5. Candidates Clash In Debates

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Well, we're all intimately familiar with this stage, aren't we. The nominees for the two major parties face each other in a set of debates staged across the country, from town halls to colleges, with moderators drawn from different media organizations and national and international media coverage. It's their chance to really make their case, explore all of the aspects of their platform, discredit their opponent, and also to give a direct, person-to-person approach to the presidency. It's also the point where they can call their enemies "nasty women" and make insulting remarks about Rosie O'Donnell, if they really think that's the best way to go.

This is hardly the only bit of work the candidates are doing at this point; if you're in a cafe anywhere in the United States, or doing something picturesque at a county fair, there's a high chance you'll run into a candidate doing some canvassing and eating some vaguely disgusting local delicacy with every appearance of enjoyment. At this point they've been on the road giving speeches and convincing voters of their best qualities for well over a year, so you can excuse them if they regard their 2000th hot dog with a little less than frank enthusiasm.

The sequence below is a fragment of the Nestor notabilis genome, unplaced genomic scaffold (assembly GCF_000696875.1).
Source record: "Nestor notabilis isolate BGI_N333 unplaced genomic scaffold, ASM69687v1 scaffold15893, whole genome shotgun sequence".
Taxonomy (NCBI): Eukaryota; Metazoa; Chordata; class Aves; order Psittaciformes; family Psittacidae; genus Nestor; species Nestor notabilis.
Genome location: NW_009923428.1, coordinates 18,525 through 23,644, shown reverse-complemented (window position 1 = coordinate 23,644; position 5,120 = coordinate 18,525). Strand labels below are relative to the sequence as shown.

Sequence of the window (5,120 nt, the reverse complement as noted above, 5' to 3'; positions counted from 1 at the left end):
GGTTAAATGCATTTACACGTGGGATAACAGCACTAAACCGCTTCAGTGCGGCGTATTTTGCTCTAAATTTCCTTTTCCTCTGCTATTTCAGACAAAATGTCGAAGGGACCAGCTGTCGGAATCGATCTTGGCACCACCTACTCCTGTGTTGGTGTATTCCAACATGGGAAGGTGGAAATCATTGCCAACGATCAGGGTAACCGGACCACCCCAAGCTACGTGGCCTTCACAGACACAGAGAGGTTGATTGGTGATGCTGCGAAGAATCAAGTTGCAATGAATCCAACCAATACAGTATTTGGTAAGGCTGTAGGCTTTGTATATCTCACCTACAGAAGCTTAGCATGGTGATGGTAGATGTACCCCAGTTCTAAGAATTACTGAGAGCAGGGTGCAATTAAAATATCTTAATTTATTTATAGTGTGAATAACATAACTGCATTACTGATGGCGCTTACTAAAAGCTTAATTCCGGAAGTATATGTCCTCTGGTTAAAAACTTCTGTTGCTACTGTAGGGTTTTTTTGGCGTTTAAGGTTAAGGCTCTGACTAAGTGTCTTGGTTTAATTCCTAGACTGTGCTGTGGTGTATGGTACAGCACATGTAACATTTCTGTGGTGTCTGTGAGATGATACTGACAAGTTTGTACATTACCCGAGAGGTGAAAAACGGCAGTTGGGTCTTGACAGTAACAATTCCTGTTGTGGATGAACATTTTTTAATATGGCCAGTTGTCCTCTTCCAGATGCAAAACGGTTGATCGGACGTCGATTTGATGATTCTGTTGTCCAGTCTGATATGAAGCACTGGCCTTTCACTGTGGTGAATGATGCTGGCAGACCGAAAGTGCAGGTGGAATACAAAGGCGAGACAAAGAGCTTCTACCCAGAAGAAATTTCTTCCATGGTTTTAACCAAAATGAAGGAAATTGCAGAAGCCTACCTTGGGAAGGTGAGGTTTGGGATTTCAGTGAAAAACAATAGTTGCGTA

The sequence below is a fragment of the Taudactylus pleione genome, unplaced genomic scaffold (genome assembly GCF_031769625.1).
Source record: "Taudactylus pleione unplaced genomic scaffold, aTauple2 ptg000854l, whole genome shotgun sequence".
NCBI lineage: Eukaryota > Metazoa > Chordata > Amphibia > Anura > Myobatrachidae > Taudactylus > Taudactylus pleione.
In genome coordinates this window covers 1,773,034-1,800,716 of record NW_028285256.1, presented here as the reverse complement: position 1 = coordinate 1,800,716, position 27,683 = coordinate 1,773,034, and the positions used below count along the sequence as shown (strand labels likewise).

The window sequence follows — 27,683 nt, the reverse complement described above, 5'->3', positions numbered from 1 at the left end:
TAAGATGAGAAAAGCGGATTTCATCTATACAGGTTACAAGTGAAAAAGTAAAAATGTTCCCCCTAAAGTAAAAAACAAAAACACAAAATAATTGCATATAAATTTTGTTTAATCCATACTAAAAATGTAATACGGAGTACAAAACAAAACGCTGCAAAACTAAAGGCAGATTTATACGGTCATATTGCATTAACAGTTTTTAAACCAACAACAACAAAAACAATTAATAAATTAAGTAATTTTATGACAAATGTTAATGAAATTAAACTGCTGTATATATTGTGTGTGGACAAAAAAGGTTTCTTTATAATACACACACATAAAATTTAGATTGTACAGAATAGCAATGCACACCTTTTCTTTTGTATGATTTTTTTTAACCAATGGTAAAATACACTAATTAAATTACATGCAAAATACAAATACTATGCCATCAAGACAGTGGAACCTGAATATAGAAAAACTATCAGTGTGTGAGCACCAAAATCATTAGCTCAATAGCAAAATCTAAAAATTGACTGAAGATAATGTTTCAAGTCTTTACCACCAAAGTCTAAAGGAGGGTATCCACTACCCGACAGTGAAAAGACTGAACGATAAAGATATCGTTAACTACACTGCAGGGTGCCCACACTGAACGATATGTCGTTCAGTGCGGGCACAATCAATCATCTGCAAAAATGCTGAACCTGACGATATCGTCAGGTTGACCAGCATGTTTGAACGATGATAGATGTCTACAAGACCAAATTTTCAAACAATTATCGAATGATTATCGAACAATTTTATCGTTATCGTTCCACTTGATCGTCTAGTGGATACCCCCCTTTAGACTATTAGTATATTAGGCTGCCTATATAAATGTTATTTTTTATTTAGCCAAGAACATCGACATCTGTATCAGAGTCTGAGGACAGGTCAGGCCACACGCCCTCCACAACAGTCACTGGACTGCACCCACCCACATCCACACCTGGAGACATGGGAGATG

6. The Election Is Held

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You thought it was going to get simpler towards the end, didn't you? Ha! The actual election day, where polls open across all of America's glorious states, is one of the biggest headaches in the international news cycle, causing massive confusion across the world as we try and figure out who on earth might be winning.

The popular vote may indicate a clear success for one candidate, but the thing that really matters is the votes of the state's electoral college, the people who formally cast the state's number of votes for the presidential office, and that's usually a winner-takes-all system too. (Even if Trump gets 1.5 million votes in one state and Clinton gets 1.51 million, all the electoral college votes in the state will go to Clinton.) It's an extremely confusing day for the world. Overseas voters' ballots have already arrived, accusations of voter registration problems and difficulties at polling places are usually rife, and as numbers creep up across the states, we all watch with bated breath.